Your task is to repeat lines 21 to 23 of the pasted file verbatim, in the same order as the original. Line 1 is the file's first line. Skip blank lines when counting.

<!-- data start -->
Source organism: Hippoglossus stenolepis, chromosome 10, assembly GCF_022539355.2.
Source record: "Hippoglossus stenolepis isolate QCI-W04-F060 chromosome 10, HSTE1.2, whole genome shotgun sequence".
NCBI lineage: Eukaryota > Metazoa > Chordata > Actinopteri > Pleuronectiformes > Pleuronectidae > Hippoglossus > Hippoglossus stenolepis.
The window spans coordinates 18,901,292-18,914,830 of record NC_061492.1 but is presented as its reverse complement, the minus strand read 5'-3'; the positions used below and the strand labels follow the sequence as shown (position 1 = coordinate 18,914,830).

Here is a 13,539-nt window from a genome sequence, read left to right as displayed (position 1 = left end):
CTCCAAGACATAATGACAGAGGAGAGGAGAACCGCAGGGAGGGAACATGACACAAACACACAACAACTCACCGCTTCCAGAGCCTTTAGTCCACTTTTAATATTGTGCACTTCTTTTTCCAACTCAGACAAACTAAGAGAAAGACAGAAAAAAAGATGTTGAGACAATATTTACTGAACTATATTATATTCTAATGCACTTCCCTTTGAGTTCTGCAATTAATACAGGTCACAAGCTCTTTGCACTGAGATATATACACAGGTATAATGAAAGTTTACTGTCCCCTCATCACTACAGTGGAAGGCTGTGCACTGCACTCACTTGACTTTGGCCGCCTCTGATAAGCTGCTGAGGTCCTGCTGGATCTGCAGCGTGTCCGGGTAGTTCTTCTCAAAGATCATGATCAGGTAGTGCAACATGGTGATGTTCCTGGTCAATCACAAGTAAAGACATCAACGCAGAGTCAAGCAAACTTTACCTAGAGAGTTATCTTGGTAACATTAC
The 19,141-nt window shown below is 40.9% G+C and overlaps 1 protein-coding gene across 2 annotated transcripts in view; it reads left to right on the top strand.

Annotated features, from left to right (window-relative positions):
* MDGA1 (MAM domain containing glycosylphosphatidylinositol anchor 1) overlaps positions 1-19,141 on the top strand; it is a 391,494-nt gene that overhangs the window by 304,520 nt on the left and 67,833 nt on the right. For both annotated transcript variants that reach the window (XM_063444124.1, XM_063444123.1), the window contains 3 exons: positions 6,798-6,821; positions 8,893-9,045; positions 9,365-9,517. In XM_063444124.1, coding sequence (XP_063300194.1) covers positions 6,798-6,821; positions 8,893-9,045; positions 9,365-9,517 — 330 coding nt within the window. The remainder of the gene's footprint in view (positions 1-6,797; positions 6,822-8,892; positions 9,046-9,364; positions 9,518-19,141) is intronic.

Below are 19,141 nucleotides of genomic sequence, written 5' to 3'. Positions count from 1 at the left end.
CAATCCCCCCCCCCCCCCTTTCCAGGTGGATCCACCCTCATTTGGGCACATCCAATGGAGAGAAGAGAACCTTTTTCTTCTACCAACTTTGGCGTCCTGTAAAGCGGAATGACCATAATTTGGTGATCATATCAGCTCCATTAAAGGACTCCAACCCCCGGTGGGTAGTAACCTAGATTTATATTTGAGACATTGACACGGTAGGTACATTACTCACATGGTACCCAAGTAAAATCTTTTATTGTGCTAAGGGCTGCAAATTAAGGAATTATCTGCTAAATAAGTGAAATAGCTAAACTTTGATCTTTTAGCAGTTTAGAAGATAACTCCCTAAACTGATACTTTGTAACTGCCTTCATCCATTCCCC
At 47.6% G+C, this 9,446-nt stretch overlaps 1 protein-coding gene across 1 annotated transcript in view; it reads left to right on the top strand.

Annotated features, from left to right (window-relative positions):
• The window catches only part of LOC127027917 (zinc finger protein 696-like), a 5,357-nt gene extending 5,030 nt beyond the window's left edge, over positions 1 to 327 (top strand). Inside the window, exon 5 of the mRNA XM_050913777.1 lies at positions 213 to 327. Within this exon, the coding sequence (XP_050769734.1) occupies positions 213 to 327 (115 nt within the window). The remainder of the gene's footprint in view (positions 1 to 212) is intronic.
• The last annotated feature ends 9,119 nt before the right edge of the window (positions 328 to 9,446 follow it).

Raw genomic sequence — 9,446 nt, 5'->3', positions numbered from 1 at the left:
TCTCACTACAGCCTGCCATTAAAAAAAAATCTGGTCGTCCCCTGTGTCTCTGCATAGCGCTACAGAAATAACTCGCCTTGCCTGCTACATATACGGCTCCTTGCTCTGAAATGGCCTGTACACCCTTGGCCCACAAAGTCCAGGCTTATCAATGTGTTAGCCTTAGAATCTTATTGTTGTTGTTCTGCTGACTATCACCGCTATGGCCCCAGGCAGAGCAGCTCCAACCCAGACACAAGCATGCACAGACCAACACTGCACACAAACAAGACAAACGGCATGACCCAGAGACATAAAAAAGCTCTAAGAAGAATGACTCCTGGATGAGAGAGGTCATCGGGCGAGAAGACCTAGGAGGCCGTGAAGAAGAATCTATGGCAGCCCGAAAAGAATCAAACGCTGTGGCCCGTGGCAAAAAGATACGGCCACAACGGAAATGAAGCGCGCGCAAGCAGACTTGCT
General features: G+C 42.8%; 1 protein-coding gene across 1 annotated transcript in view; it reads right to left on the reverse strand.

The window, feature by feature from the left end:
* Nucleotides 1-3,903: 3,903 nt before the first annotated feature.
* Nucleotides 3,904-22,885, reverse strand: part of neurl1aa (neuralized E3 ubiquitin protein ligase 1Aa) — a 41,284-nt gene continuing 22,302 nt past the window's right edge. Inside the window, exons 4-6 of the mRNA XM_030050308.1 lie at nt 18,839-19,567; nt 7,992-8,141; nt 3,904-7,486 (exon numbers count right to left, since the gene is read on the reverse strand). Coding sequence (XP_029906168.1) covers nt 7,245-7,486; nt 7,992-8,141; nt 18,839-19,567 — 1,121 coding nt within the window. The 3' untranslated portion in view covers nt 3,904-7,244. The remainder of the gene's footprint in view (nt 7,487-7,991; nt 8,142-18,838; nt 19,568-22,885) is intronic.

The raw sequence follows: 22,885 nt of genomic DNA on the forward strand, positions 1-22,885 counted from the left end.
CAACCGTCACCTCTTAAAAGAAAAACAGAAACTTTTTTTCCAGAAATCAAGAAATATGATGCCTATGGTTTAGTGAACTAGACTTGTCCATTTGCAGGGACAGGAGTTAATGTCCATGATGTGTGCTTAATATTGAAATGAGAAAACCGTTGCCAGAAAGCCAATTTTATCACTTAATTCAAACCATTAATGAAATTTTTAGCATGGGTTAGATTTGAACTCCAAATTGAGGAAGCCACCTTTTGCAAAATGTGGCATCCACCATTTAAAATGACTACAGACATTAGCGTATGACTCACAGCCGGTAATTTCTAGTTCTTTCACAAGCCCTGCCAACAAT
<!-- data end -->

* Nucleotides 3,904-22,885, reverse strand: part of neurl1aa (neuralized E3 ubiquitin protein ligase 1Aa) — a 41,284-nt gene continuing 22,302 nt past the window's right edge. Inside the window, exons 4-6 of the mRNA XM_030050308.1 lie at nt 18,839-19,567; nt 7,992-8,141; nt 3,904-7,486 (exon numbers count right to left, since the gene is read on the reverse strand). Coding sequence (XP_029906168.1) covers nt 7,245-7,486; nt 7,992-8,141; nt 18,839-19,567 — 1,121 coding nt within the window. The 3' untranslated portion in view covers nt 3,904-7,244. The remainder of the gene's footprint in view (nt 7,487-7,991; nt 8,142-18,838; nt 19,568-22,885) is intronic.

The raw sequence follows: 22,885 nt of genomic DNA on the forward strand, positions 1-22,885 counted from the left end.
CAACCGTCACCTCTTAAAAGAAAAACAGAAACTTTTTTTCCAGAAATCAAGAAATATGATGCCTATGGTTTAGTGAACTAGACTTGTCCATTTGCAGGGACAGGAGTTAATGTCCATGATGTGTGCTTAATATTGAAATGAGAAAACCGTTGCCAGAAAGCCAATTTTATCACTTAATTCAAACCATTAATGAAATTTTTAGCATGGGTTAGATTTGAACTCCAAATTGAGGAAGCCACCTTTTGCAAAATGTGGCATCCACCATTTAAAATGACTACAGACATTAGCGTATGACTCACAGCCGGTAATTTCTAGTTCTTTCACAAGCCCTGCCAACAAT